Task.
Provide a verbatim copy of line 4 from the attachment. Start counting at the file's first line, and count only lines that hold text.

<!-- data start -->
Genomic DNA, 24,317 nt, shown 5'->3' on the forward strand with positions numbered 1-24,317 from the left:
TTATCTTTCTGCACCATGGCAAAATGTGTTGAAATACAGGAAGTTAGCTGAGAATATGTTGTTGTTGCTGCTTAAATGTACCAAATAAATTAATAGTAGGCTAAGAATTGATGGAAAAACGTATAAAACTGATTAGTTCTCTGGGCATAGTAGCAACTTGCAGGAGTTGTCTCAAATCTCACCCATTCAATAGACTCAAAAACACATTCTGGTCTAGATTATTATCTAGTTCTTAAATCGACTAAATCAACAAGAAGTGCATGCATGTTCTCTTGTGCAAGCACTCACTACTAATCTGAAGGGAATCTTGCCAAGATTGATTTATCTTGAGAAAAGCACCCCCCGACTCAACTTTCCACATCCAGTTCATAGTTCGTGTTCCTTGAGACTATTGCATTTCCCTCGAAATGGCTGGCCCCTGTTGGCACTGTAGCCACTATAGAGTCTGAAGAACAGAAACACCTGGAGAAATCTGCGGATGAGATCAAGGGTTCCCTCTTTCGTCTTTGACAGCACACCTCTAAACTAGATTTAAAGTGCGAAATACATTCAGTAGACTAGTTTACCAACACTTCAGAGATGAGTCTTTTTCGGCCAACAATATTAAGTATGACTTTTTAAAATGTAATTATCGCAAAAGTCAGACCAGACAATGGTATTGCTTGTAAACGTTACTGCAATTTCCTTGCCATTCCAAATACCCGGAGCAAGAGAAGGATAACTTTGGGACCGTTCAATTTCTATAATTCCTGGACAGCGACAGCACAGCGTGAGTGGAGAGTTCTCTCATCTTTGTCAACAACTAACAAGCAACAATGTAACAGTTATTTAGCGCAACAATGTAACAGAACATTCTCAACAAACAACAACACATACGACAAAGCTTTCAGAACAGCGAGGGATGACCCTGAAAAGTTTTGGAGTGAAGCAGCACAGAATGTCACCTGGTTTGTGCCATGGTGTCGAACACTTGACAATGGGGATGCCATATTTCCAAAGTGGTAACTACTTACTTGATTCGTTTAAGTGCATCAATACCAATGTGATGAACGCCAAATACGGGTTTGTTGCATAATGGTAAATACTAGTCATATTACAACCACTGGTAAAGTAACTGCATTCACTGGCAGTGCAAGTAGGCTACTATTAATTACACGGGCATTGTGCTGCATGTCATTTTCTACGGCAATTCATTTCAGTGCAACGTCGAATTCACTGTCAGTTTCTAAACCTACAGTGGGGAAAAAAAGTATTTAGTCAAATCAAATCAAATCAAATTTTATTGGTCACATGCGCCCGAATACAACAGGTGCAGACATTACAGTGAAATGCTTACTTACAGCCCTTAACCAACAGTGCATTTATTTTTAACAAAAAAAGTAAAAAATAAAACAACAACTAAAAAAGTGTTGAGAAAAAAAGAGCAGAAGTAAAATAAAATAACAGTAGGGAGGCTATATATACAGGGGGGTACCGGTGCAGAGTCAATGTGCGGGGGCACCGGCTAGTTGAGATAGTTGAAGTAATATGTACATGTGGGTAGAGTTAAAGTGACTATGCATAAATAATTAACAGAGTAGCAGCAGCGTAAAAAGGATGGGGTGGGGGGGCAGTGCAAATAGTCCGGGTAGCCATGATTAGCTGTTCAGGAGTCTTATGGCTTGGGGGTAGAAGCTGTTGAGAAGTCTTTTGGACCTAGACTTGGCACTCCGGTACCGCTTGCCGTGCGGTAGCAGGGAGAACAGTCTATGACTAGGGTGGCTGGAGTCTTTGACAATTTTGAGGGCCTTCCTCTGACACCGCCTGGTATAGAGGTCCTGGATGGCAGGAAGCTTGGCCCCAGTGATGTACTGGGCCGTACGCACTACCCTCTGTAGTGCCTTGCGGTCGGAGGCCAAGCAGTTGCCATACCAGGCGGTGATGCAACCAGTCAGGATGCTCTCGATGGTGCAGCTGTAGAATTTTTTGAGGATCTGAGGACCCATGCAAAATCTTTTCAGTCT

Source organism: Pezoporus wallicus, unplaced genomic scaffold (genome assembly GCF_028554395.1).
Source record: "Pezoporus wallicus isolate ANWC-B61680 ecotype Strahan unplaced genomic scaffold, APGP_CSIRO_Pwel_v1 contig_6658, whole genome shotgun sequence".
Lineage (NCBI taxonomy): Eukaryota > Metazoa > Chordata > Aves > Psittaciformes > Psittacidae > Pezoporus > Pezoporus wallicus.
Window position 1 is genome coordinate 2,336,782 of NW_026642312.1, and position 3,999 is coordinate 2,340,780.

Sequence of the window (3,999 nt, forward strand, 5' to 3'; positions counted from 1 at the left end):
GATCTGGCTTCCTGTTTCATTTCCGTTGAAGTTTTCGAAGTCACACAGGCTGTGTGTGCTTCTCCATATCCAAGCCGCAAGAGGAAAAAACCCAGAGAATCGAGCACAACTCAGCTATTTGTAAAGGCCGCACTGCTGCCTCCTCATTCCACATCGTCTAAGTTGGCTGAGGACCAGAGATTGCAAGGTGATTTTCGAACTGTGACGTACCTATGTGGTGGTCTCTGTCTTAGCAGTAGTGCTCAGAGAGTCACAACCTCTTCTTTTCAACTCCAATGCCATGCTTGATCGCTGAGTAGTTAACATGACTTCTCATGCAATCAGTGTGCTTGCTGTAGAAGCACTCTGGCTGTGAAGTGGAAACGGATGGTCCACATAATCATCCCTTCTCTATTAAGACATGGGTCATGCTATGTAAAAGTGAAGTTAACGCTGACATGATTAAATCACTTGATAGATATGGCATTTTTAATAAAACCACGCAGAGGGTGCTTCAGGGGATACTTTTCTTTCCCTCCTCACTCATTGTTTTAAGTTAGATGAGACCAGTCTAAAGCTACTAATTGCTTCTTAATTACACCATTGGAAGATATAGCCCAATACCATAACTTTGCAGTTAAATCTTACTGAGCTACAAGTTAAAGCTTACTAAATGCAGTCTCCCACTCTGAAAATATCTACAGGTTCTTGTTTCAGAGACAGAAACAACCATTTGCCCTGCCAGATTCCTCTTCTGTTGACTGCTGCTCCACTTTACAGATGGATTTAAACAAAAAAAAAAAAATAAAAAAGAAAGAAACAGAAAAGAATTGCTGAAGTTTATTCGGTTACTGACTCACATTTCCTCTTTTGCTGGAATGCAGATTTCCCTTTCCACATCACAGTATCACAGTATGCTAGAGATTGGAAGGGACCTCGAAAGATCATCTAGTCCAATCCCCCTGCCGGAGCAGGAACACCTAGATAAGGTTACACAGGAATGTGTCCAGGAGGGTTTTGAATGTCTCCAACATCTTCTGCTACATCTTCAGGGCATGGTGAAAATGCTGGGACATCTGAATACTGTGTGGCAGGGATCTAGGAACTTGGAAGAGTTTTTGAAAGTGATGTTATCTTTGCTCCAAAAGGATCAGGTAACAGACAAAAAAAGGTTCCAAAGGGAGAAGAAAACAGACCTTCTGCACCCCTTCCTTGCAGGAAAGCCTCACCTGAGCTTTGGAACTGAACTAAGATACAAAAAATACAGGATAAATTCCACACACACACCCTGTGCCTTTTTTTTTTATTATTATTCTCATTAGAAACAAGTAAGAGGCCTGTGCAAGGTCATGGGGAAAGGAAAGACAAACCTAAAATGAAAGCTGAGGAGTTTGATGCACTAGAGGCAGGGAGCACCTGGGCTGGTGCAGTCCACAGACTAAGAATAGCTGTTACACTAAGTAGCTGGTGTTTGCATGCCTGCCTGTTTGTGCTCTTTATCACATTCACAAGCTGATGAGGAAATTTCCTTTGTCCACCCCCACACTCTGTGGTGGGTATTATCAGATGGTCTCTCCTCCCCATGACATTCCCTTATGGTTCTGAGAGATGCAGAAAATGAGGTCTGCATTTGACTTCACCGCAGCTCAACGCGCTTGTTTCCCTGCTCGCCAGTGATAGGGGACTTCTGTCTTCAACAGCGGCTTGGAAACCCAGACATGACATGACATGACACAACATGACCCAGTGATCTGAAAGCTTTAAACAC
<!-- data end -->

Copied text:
Source record: "Pezoporus wallicus isolate ANWC-B61680 ecotype Strahan unplaced genomic scaffold, APGP_CSIRO_Pwel_v1 contig_6658, whole genome shotgun sequence".